Sometimes when my wife, Cyndy, and I have been really busy, and there’s been a flurry of activity, and life seems chaotic, she’ll say to me, “We need to stop and regroup.” It’s her way of saying that we need to slow down and take a look at what’s happening, what we are doing, and what it means. I think that’s what today, Christmas Day, is about.
Christmas Day has a different feel from Christmas Eve. Christmas Eve is about the excitement and flurry of activity that takes us to the manger. Today, however, is more quiet, less crowded, and more calm. Today is about slowing down, re-grouping, and taking another look at Christmas. St. John makes us face Christmas without the angels, the shepherds, Mary and Joseph, or baby Jesus in a manger.
St. John tells a very different Christmas story from the one St. Luke tells. It’s not better than Luke’s, just different. We need both.
Luke tells the Christmas story (Luke 2:1-20) with facts, John tells it with poetry. Luke tells it looking from the outside, John tells it looking from the inside. Luke tells us what happened, John wants us to reflect on what it means. Luke describes an event, John describes a way of being. Luke tells a story of particulars – “In those days” and “in that region.” It’s about a particular place, time, and people. John’s story is cosmic – “In the beginning….” It’s a creation story. Luke has us focus on the child Jesus. John asks us to consider what it means for us to “become children of God,” for the Word of God to dwell in our flesh to the same degree it does in Jesus.
I think we hear this story about the Word becoming flesh and living among us and we immediately assume that it is referring to Jesus. I don’t disagree with that. I think John is referring to Jesus, I just don’t think it is exclusive to Jesus, as if Jesus is the only one in whom the Word became flesh. What about you and me? What about the “power to become children of God”? What about the Word becoming flesh in us?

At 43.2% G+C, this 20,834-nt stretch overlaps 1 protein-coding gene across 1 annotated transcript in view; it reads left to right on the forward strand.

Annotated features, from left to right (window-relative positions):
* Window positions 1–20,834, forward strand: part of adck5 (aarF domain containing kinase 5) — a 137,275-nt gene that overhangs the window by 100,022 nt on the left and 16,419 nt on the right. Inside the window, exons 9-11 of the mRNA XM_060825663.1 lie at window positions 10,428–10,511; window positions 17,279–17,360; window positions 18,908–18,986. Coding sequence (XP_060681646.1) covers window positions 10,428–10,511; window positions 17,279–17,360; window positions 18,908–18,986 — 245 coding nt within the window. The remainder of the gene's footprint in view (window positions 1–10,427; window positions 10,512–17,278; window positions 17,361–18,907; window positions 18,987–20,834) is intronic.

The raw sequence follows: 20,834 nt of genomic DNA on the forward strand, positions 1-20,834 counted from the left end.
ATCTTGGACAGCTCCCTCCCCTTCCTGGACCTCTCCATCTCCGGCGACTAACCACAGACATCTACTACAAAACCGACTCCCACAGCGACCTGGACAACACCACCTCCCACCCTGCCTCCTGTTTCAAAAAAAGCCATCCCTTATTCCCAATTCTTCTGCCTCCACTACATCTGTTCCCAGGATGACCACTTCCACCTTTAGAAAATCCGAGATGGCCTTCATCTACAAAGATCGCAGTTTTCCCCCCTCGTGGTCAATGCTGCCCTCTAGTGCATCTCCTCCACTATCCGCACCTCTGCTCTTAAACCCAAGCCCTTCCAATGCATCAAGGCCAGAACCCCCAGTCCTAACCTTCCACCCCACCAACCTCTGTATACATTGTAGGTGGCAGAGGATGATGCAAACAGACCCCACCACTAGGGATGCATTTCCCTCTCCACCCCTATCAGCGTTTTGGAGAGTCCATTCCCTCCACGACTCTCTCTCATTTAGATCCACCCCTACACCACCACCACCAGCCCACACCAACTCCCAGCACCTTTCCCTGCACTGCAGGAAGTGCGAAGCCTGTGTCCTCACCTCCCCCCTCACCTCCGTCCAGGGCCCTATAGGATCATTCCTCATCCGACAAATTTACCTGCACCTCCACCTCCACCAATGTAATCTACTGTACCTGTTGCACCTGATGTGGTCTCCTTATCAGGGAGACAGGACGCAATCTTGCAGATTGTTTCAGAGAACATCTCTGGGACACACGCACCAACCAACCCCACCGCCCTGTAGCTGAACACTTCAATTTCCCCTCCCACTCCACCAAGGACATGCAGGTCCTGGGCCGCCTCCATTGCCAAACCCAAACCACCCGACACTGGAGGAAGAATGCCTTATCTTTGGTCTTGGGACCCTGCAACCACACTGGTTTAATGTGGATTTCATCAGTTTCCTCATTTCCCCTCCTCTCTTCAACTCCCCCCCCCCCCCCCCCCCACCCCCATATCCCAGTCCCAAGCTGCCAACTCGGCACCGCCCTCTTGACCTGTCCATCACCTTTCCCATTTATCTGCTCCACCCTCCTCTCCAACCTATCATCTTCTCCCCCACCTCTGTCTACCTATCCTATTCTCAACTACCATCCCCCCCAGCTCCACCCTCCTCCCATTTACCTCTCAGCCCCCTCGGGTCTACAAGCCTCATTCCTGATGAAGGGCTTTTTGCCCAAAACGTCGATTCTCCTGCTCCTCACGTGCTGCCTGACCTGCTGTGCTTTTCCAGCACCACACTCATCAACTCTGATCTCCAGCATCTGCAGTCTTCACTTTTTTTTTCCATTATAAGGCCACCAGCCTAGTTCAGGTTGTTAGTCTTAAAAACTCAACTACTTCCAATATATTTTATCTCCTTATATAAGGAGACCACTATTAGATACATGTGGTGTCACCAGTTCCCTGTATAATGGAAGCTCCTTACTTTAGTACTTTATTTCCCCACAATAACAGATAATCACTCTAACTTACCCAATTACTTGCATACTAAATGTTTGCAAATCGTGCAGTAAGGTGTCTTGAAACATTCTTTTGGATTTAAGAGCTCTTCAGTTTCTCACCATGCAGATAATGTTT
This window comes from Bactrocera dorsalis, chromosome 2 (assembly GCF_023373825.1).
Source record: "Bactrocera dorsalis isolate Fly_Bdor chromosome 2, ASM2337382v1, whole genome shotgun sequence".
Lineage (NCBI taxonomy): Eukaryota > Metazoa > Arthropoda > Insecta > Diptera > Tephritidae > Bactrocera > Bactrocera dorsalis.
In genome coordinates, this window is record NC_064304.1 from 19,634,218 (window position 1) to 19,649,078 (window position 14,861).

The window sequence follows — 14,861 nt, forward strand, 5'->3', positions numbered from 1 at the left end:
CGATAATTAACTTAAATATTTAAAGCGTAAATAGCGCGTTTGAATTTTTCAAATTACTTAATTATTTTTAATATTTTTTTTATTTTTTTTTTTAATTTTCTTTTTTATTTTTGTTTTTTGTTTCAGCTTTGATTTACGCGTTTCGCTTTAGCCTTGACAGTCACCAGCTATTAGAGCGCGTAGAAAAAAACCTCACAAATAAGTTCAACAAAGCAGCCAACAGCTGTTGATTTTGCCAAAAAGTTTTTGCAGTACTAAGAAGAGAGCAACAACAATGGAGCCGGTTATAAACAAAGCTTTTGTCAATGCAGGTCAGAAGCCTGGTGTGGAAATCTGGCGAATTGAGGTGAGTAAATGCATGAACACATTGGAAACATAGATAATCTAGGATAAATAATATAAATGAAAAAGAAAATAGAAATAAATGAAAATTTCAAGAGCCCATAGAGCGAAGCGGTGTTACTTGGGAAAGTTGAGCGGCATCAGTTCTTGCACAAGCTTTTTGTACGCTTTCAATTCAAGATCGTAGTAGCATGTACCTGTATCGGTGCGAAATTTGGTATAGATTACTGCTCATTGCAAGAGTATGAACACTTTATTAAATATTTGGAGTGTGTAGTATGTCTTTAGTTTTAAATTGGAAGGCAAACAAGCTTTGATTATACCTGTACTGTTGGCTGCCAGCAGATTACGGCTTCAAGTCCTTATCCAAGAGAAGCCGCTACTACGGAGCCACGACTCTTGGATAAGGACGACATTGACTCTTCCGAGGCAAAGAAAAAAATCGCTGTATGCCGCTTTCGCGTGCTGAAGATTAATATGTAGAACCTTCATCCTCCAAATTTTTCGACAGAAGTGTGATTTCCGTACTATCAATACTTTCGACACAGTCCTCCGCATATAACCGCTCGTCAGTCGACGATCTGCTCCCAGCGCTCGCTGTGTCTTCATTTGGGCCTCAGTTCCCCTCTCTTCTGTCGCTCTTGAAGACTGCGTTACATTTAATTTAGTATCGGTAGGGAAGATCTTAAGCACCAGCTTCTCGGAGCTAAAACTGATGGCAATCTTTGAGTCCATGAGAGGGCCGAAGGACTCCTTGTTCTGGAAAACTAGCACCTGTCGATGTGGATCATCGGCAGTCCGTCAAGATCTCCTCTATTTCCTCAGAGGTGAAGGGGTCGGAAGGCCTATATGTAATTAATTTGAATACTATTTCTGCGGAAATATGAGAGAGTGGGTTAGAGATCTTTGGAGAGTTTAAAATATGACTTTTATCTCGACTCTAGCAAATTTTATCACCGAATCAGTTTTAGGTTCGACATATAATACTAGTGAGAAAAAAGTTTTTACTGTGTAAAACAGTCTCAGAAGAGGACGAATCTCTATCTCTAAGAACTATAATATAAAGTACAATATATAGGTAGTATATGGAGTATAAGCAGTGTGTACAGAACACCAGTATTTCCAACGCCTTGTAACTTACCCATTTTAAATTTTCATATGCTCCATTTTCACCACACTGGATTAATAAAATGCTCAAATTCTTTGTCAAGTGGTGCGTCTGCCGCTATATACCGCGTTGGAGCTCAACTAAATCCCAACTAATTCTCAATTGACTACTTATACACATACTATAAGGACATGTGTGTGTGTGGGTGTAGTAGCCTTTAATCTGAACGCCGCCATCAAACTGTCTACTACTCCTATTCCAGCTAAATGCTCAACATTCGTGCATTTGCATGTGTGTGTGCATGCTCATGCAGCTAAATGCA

John is saying that the Word of God dwells in us and among us as one of us, that the Word of God is cosmic, and we can’t escape it. It is everywhere. Every time we encounter the Word of God we are encountering the very breath of God, the spirit of God.
Try this. Hold your breath and say, “Merry Christmas.” What happened? You can’t do it, can you? If you are going to speak a word you have to breath. When God spoke the Word into flesh God breathed God’s spirit into our lives and into this world. That means every time we know beauty, experience generosity, offer mercy, act with wisdom, live with hope, feel ourselves reborn and recreated, the Word, in that moment, is once again becoming flesh. The Word has become flesh in your life and my life.
The incarnation of God, the embodiment of God in human life, the Word made flesh, is not limited to Jesus. Jesus is the picture, the pattern, the archetype of what the Word become flesh looks like. And we look at that picture so that we can recognize it in ourselves and one another. It is to be our way, our truth, our life. It describes who we are and who we can become.
You and I are the continuation of the Word becoming flesh and living among us. So what might that mean for you today? How will you let God’s Word speak through your life, your flesh? With whom will you share that Word? What will it say to a world waiting to hear good news? What hope might it offer? What new life might that Word engender? What light might it bring to the darkness? What if we regarded and related to others as the Word become flesh?
The question isn’t whether the Word became flesh in you, me, or anyone else. The question is whether we have eyes and hearts to see and trust that the Word has become flesh and is living among us, to let Christmas become a way of being day after day after day, and not simply a story to be told once a year.
And the Word continues to become flesh and live among us.